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New York AG calls for whistleblowers 'deceived or affected' by the crypto market crash

New York Attorney General Letitia James has opened the doors for investors who may have witnessed misconduct at a crypto firm amid the extreme market volatility to file a complaint as a whistleblower.In a Monday notice, James called on New York-based crypto users who have been locked out of accounts at exchanges or lending platforms, unable to access funds, or “deceived about their cryptocurrency investments” to contact the Office of the Attorney General. As a whistleblower, an individual filing a complaint with authorities could be kept anonymous — the New York Attorney General’s website already includes the option to submit relevant documents and information through a Tor Browser.“Investors were promised large returns on cryptocurrencies, but instead lost their hard-earned money,” said James. “I urge any New Yorker who believes they were deceived by crypto platforms to contact my office, and I encourage workers in crypto companies who may have witnessed misconduct to file a whistleblower complaint.”The AG specifically called for investors whose funds may have been affected by the Terra (LUNA) — now renamed Terra Classic (LUNC) — crash, as well as those whose withdrawals wepaused or accounts frozen on staking or yield generation platforms including Celsius, Voyager, Anchor and Stablegains. The New York AG’s Investor Protection Bureau will process any complaints received.The cryptocurrency market is extremely unpredictable. Just last month, the market reached record lows and investors lost hundreds of billions. New Yorkers should be cautious and think twice before putting their hard-earned money into this unstable market.— NY AG James (@NewYorkStateAG) June 2, 2022Related: Facebook whistleblower warns Metaverse will repeat ‘all the harms’In terms of enforcement among crypto firms, the New York Attorney General’s office has seemingly been at the forefront among state and federal authorities in the United States. In October 2021, the AG cracked down on two crypto lending platforms it alleged had been operating in the state illegally by selling and offering securities and commodities. James’ office also warned crypto users in June — amid the falling prices of major tokens — of the risks of the market, with investors losing “​​hundreds of billions.”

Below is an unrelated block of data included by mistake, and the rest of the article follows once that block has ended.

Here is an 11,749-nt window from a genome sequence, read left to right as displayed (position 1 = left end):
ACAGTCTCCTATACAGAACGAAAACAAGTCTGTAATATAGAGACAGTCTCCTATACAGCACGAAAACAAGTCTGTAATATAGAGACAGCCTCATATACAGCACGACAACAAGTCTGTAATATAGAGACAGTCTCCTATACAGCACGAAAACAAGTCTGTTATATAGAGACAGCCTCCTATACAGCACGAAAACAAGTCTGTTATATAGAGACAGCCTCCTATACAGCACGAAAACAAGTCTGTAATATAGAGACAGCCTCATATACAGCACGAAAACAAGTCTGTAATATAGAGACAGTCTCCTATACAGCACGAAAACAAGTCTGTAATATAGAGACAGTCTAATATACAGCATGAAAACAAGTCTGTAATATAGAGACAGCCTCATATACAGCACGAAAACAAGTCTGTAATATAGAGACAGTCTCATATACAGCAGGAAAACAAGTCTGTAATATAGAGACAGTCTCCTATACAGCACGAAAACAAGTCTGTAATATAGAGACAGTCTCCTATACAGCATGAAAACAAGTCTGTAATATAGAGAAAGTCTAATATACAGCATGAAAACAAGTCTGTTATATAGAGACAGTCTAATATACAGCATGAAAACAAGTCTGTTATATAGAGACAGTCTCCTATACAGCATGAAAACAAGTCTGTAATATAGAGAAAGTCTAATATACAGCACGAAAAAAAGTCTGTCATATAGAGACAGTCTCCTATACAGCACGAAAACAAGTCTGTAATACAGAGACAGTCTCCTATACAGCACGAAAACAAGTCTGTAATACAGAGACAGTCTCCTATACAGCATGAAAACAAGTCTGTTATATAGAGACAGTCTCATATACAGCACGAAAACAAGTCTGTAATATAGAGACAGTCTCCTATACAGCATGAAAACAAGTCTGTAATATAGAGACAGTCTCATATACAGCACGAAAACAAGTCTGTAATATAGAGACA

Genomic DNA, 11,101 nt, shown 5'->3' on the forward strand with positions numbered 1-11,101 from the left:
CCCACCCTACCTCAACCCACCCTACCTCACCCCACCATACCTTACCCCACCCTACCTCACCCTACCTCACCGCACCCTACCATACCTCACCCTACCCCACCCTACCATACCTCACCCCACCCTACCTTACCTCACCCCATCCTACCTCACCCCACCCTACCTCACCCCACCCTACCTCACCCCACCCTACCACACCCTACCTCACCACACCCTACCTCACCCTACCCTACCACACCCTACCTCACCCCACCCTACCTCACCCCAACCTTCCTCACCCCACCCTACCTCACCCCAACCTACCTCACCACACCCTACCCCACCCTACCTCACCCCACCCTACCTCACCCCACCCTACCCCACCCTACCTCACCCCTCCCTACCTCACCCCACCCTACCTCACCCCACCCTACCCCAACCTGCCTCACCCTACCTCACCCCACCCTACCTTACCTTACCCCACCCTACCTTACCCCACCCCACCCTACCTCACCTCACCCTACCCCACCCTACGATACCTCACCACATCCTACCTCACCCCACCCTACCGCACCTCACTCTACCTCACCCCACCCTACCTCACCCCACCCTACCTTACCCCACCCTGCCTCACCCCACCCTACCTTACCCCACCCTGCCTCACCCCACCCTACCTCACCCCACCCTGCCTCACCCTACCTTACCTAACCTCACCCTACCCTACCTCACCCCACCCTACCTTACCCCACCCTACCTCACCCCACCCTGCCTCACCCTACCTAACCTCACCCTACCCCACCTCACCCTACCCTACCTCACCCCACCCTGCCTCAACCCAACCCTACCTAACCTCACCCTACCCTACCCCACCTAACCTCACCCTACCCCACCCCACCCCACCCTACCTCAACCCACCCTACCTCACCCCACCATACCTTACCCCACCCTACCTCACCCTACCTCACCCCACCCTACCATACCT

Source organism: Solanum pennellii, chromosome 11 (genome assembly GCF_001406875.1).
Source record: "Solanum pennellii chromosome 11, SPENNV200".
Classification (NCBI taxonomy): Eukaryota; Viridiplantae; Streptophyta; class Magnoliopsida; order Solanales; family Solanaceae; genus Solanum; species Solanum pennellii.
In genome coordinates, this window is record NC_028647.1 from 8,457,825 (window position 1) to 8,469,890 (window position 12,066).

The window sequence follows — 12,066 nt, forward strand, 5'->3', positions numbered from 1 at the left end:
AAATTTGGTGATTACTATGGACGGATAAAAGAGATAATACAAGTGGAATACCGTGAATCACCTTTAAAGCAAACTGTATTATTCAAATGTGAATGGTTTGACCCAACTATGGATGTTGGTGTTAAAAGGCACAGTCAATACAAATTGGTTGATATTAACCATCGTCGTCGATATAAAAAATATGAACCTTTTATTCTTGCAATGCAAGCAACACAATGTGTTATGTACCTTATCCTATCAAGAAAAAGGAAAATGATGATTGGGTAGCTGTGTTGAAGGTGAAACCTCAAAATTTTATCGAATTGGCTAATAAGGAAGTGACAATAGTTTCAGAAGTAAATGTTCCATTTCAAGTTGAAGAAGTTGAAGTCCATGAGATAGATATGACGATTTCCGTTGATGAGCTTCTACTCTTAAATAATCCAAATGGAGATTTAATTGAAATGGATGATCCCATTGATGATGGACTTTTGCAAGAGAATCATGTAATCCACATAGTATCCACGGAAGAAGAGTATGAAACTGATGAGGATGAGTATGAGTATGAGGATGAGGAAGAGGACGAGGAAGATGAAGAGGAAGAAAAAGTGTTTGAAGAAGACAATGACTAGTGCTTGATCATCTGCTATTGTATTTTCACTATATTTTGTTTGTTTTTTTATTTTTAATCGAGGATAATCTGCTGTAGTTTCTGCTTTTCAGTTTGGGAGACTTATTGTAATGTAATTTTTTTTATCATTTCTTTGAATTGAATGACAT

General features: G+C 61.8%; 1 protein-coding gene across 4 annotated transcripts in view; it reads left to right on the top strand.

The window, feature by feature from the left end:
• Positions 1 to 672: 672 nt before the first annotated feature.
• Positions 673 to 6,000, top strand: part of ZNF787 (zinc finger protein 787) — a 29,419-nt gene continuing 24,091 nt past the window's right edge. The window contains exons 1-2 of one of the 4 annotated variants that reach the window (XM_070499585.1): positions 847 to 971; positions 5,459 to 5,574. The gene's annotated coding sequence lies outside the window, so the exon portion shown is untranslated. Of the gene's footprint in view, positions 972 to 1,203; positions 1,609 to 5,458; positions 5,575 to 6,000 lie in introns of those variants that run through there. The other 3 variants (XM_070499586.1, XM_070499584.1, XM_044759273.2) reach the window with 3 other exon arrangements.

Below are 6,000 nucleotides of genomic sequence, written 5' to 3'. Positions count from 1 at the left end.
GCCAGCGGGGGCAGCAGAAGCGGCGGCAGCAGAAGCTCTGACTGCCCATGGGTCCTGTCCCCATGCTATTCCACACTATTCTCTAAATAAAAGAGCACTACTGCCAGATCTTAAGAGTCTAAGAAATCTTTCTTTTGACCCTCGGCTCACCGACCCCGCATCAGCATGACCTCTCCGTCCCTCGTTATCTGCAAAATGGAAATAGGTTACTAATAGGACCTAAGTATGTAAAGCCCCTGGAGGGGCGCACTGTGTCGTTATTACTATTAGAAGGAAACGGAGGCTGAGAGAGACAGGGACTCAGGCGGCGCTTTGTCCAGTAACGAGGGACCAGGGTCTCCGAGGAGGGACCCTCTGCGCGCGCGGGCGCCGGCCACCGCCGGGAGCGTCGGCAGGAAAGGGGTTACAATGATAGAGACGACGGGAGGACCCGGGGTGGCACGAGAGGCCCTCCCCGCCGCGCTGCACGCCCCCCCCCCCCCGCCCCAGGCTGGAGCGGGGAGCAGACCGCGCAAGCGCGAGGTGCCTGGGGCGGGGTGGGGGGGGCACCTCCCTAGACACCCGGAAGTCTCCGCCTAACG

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FTC files lawsuit against Meta over attempted monopolization of metaverse